Out-Law Guide | 23 Mar 2021 | 5:13 pm | 4 min. read
Although South Africa is the most advanced market for third party funding of litigation (TPF) in Africa, it is still in its infancy when compared to global markets.
TPF is permitted under South African law due to case law precedent. However, it is not currently regulated by legislation. Contingency fees such as 'no win, no fee' arrangements are regulated by the 1997 Contingency Fee Act. These differ from 'pure' TPF arrangements or non-legal practitioner funding.
The 2004 Supreme Court of Appeal case of PriceWaterhouseCoopers Inc. v National Potato Co-operative Ltd significantly developed the law on TPF. Before this case, South Africa allowed TPF arrangements where:
In the 2004 decision, the Supreme Court of Appeal recognised that access to justice is often limited for financial reasons, with TPF arrangements providing an avenue to assist in this regard. Further, the court considered it to be a greater injustice if the right to access to justice – as held under the South African Constitution – was denied to litigants due to financial constraints.
In the PwC case, the court held that financial assistance for litigation in return for a share of the proceeds is not contrary to public policy. However, the court qualified this by saying that TPF arrangements must not amount to an abuse of process. Therefore, TPF must not enable frivolous or vexatious litigation and must not be used for ulterior purposes that prejudice the other party - for example, where the funder has no bona fide claim but intends to use the litigation to cause financial or other prejudice to the other party.
South Africa recognises the principle of 'pacta sunt servanda': where a contract is clear and unambiguous, effect is given to its meaning and the parties are bound by the contract. The only exceptions to this principle are where the terms of the funding agreement are unclear or ambiguous; or where the arrangement would be contrary to public policy.
In the 2020 case of De Bruyn v Steinhoff International Holdings NV, the High Court considered some of the factors which would determine whether a TPF arrangement was fair and reasonable. These are:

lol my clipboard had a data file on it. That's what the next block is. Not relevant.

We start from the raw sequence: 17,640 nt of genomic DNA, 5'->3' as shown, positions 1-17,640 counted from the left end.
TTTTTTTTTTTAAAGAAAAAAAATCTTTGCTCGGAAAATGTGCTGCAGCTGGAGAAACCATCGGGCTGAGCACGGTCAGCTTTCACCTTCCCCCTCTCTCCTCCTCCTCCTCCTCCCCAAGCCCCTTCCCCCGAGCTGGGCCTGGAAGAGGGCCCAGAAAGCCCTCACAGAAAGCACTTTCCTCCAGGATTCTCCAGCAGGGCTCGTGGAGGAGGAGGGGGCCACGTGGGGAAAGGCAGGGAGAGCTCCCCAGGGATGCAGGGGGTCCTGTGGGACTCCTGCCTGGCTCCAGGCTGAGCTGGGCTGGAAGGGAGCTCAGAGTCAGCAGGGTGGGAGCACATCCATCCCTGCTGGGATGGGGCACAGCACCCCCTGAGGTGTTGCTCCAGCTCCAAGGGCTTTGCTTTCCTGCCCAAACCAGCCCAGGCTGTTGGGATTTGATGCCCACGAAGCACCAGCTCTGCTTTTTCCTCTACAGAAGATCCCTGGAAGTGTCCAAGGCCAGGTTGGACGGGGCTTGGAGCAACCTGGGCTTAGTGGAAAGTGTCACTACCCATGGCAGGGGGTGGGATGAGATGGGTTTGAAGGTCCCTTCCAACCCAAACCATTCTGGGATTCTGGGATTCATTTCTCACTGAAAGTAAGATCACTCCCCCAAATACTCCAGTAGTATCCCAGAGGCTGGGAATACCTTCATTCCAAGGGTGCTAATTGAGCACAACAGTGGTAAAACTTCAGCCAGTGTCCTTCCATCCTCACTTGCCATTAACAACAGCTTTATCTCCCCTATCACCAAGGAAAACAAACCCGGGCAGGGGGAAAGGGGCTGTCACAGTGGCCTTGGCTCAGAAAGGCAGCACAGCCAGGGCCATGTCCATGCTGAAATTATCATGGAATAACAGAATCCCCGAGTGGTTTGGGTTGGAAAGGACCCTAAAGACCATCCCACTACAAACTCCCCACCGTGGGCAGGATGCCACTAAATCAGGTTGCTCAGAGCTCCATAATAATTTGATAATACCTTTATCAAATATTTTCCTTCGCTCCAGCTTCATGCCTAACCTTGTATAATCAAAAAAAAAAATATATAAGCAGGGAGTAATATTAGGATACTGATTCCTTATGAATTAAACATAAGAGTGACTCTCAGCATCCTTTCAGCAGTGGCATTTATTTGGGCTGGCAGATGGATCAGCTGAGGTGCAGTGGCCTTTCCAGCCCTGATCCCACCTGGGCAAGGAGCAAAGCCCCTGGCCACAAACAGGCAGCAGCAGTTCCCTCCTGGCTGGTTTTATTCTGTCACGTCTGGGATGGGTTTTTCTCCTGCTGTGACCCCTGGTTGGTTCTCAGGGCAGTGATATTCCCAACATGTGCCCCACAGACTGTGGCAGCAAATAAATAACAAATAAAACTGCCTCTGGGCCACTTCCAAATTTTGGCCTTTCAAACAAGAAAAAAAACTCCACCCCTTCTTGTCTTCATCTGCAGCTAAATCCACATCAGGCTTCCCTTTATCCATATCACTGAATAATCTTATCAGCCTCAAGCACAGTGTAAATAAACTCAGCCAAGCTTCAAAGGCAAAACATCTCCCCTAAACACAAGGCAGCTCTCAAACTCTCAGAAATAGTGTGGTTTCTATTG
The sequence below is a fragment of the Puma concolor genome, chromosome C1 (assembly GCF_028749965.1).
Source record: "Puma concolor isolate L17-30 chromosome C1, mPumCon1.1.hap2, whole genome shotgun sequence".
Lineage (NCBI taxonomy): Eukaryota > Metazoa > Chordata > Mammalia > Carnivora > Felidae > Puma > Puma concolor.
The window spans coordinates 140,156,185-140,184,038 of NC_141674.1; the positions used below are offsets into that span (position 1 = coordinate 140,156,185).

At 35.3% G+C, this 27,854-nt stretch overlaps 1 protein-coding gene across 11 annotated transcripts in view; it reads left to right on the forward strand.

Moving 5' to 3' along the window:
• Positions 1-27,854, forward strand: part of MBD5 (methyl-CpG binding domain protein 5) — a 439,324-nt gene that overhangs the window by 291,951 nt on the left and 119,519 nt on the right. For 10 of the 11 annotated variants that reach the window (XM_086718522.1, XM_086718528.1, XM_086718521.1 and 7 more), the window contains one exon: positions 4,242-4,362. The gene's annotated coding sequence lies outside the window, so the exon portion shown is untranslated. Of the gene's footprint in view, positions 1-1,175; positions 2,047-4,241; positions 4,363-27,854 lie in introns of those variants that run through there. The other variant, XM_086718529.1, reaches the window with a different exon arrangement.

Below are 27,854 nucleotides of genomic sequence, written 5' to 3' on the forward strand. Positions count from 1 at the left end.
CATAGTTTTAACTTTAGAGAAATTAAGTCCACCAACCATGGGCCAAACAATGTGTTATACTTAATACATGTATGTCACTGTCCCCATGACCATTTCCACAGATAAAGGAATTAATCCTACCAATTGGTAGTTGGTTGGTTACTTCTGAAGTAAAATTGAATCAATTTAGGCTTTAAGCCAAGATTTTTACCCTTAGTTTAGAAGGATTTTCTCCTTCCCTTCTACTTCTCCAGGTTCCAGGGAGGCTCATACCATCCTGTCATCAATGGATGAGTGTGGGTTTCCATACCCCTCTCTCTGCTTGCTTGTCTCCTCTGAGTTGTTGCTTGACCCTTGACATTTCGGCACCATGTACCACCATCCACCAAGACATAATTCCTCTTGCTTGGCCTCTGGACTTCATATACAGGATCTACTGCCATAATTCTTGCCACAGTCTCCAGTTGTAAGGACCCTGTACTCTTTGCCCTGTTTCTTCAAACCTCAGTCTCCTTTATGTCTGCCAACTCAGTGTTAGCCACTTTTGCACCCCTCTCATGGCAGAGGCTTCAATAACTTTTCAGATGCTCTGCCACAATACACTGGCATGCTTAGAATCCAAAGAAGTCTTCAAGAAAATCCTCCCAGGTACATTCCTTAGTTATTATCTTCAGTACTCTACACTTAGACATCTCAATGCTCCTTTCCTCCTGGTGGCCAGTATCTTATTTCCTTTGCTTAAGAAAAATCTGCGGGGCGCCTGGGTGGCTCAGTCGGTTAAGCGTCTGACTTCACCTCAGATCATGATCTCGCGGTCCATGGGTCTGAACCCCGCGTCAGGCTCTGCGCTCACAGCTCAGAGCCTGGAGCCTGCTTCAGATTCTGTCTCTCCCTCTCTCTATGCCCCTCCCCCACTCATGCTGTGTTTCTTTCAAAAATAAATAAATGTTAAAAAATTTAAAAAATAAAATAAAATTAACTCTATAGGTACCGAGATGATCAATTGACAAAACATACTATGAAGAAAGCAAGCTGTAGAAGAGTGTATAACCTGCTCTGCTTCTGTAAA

The court further considered the third party funders' termination rights under the TPF arrangement in detail. It held that the funders should be entitled to lawfully terminate the TPF arrangement where the dispute lacks reasonable prospects of success. However, the court further held that any decision to terminate should not be made without the independent advice of the funded party's lawyers. This would create sufficient safeguards that funding commitments could not be "capriciously withdrawn and that funding will remain available to maintain access to the courts".
It is not mandatory for a party to disclose that it is funded under a TPF arrangement. However, a court may compel the disclosure of the arrangements where questions arise over whether it is fair and reasonable, as happened in the De Bruyn case.
A court may also join a third party funder as a co-litigant in the proceedings. If this happens, the funder could be held liable for the costs of the litigation.
In South Africa, litigation privilege covers communications between a litigant or their attorney and third parties, provided the communication was made for the purpose of pending or contemplated litigation. Accordingly, communications between the litigant and the third party funder would be privileged provided they concerned pending or contemplated litigation.
In 2013, the High Court held that a third party funder may be joined as a co-litigant in proceedings, in which case it could be held liable for the costs. The purpose of doing so was to counter any possible abuses that could arise from the Supreme Court of Appeal's earlier recognition of the validity of TPF agreements.
The Supreme Court of Appeal further dealt with this issue in 2014, in the case of Naidoo v EP Property Projects Pty Ltd, where it upheld the decision of the lower court granting a 'de bonis propriis' costs order against a third party funder who was neither joined nor a party to the proceedings. In reaching its decision, the court considered that:
The third party funder was not a 'pure' commercial funder, and therefore became a party even though not cited as such.
The court did not set out the criteria from which it could be determined when the level of involvement by the funder in proceedings, and the level of aiding a claim in bad faith, will result in the courts granting this kind of exceptional remedy.
In a further example, also in 2014, the court held the third party funder jointly and severally liable with the litigant for the costs of the other party. In this case, the court concluded that the funder had substantially controlled the proceedings on various grounds.
Co-written by Emma Selfe, Julian Loe and Angela Lawrence, third party funding experts at Pinsent Masons.
08 Sep 2020
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